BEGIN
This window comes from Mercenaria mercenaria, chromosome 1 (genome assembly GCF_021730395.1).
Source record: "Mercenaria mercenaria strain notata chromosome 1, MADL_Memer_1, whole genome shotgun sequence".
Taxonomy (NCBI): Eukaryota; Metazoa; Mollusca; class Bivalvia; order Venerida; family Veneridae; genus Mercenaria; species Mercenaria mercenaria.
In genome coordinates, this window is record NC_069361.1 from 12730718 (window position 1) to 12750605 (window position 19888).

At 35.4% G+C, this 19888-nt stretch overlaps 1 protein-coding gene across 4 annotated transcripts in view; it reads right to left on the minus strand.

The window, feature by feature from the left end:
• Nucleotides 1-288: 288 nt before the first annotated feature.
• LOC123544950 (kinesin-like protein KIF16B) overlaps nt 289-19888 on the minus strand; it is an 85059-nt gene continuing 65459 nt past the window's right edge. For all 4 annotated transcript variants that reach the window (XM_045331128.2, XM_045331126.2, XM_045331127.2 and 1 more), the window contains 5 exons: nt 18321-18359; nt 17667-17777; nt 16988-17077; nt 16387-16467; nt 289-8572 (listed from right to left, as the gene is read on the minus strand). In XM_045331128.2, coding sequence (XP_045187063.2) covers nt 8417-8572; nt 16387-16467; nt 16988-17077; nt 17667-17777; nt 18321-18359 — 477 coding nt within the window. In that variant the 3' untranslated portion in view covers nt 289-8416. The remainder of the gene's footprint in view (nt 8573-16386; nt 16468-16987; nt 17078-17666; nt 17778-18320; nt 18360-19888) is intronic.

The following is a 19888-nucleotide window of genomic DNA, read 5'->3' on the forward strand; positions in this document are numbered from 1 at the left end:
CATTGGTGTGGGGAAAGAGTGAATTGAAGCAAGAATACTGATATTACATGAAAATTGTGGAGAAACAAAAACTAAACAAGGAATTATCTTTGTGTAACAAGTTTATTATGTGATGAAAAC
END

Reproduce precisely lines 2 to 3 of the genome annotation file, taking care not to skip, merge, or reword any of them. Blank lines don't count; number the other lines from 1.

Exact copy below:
Source record: "Mercenaria mercenaria strain notata chromosome 1, MADL_Memer_1, whole genome shotgun sequence".
Taxonomy (NCBI): Eukaryota; Metazoa; Mollusca; class Bivalvia; order Venerida; family Veneridae; genus Mercenaria; species Mercenaria mercenaria.